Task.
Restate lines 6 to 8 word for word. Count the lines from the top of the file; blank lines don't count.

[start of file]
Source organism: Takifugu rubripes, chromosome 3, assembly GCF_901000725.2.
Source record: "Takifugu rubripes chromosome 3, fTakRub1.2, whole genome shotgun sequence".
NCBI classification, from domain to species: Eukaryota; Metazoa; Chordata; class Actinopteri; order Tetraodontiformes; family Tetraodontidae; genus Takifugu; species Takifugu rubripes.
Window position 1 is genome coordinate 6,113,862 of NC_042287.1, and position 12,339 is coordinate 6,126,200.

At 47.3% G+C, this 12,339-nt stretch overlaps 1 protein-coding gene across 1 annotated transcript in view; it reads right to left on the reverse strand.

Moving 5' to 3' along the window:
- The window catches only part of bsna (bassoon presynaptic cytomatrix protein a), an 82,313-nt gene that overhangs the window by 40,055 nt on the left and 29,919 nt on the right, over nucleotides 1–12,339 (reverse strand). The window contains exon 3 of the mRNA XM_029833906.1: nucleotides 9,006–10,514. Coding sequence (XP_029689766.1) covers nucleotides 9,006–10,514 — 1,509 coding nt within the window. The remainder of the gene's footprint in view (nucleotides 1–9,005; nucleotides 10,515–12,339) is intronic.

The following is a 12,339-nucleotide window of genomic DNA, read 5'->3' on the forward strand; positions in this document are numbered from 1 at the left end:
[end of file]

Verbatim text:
Moving 5' to 3' along the window:
- The window catches only part of bsna (bassoon presynaptic cytomatrix protein a), an 82,313-nt gene that overhangs the window by 40,055 nt on the left and 29,919 nt on the right, over nucleotides 1–12,339 (reverse strand). The window contains exon 3 of the mRNA XM_029833906.1: nucleotides 9,006–10,514. Coding sequence (XP_029689766.1) covers nucleotides 9,006–10,514 — 1,509 coding nt within the window. The remainder of the gene's footprint in view (nucleotides 1–9,005; nucleotides 10,515–12,339) is intronic.

The following is a 12,339-nucleotide window of genomic DNA, read 5'->3' on the forward strand; positions in this document are numbered from 1 at the left end: